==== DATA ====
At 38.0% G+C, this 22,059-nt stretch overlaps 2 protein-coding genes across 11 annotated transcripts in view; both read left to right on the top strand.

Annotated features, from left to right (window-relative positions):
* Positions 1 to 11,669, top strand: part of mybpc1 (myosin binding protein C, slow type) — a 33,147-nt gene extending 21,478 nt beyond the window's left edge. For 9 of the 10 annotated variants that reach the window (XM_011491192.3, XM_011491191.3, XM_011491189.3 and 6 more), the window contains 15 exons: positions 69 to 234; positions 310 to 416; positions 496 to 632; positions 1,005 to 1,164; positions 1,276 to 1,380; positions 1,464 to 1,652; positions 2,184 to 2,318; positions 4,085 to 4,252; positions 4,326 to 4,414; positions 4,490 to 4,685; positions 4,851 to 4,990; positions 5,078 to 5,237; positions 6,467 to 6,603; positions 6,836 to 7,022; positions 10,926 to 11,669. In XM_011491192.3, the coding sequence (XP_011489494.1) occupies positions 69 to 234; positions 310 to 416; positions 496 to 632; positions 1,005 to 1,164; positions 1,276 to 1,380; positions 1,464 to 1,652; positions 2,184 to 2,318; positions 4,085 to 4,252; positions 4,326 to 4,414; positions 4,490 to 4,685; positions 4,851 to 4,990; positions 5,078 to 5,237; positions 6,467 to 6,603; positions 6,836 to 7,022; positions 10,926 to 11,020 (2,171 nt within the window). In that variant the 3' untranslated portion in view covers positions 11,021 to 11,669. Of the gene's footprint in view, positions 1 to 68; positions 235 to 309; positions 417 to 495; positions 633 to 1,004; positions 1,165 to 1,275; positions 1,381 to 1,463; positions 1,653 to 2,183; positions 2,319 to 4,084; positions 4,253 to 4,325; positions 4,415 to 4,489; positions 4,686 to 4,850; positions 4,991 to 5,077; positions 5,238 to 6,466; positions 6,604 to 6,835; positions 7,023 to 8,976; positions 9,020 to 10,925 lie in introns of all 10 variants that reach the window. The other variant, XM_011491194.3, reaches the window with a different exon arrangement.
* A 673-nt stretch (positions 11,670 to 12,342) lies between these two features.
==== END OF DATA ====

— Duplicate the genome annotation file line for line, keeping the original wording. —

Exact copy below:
At 38.0% G+C, this 22,059-nt stretch overlaps 2 protein-coding genes across 11 annotated transcripts in view; both read left to right on the top strand.

Annotated features, from left to right (window-relative positions):
* Positions 1 to 11,669, top strand: part of mybpc1 (myosin binding protein C, slow type) — a 33,147-nt gene extending 21,478 nt beyond the window's left edge. For 9 of the 10 annotated variants that reach the window (XM_011491192.3, XM_011491191.3, XM_011491189.3 and 6 more), the window contains 15 exons: positions 69 to 234; positions 310 to 416; positions 496 to 632; positions 1,005 to 1,164; positions 1,276 to 1,380; positions 1,464 to 1,652; positions 2,184 to 2,318; positions 4,085 to 4,252; positions 4,326 to 4,414; positions 4,490 to 4,685; positions 4,851 to 4,990; positions 5,078 to 5,237; positions 6,467 to 6,603; positions 6,836 to 7,022; positions 10,926 to 11,669. In XM_011491192.3, the coding sequence (XP_011489494.1) occupies positions 69 to 234; positions 310 to 416; positions 496 to 632; positions 1,005 to 1,164; positions 1,276 to 1,380; positions 1,464 to 1,652; positions 2,184 to 2,318; positions 4,085 to 4,252; positions 4,326 to 4,414; positions 4,490 to 4,685; positions 4,851 to 4,990; positions 5,078 to 5,237; positions 6,467 to 6,603; positions 6,836 to 7,022; positions 10,926 to 11,020 (2,171 nt within the window). In that variant the 3' untranslated portion in view covers positions 11,021 to 11,669. Of the gene's footprint in view, positions 1 to 68; positions 235 to 309; positions 417 to 495; positions 633 to 1,004; positions 1,165 to 1,275; positions 1,381 to 1,463; positions 1,653 to 2,183; positions 2,319 to 4,084; positions 4,253 to 4,325; positions 4,415 to 4,489; positions 4,686 to 4,850; positions 4,991 to 5,077; positions 5,238 to 6,466; positions 6,604 to 6,835; positions 7,023 to 8,976; positions 9,020 to 10,925 lie in introns of all 10 variants that reach the window. The other variant, XM_011491194.3, reaches the window with a different exon arrangement.
* A 673-nt stretch (positions 11,670 to 12,342) lies between these two features.